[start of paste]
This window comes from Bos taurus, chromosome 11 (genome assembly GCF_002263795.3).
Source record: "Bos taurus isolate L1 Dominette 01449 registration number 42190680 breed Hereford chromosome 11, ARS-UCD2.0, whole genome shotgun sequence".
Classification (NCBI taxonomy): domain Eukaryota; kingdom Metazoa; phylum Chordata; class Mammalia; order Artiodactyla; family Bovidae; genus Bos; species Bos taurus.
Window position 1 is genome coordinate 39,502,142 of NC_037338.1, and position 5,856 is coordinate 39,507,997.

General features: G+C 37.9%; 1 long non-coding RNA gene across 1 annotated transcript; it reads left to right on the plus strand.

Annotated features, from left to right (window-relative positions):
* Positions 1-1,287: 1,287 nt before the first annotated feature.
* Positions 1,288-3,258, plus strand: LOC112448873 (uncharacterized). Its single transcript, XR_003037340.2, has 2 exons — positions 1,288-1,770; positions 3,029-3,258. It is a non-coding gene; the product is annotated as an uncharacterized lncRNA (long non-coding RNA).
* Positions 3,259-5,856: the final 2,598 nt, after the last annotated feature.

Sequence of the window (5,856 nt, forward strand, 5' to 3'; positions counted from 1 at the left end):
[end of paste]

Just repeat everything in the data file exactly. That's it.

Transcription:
This window comes from Bos taurus, chromosome 11 (genome assembly GCF_002263795.3).
Source record: "Bos taurus isolate L1 Dominette 01449 registration number 42190680 breed Hereford chromosome 11, ARS-UCD2.0, whole genome shotgun sequence".
Classification (NCBI taxonomy): domain Eukaryota; kingdom Metazoa; phylum Chordata; class Mammalia; order Artiodactyla; family Bovidae; genus Bos; species Bos taurus.
Window position 1 is genome coordinate 39,502,142 of NC_037338.1, and position 5,856 is coordinate 39,507,997.

General features: G+C 37.9%; 1 long non-coding RNA gene across 1 annotated transcript; it reads left to right on the plus strand.

Annotated features, from left to right (window-relative positions):
* Positions 1-1,287: 1,287 nt before the first annotated feature.
* Positions 1,288-3,258, plus strand: LOC112448873 (uncharacterized). Its single transcript, XR_003037340.2, has 2 exons — positions 1,288-1,770; positions 3,029-3,258. It is a non-coding gene; the product is annotated as an uncharacterized lncRNA (long non-coding RNA).
* Positions 3,259-5,856: the final 2,598 nt, after the last annotated feature.

Sequence of the window (5,856 nt, forward strand, 5' to 3'; positions counted from 1 at the left end):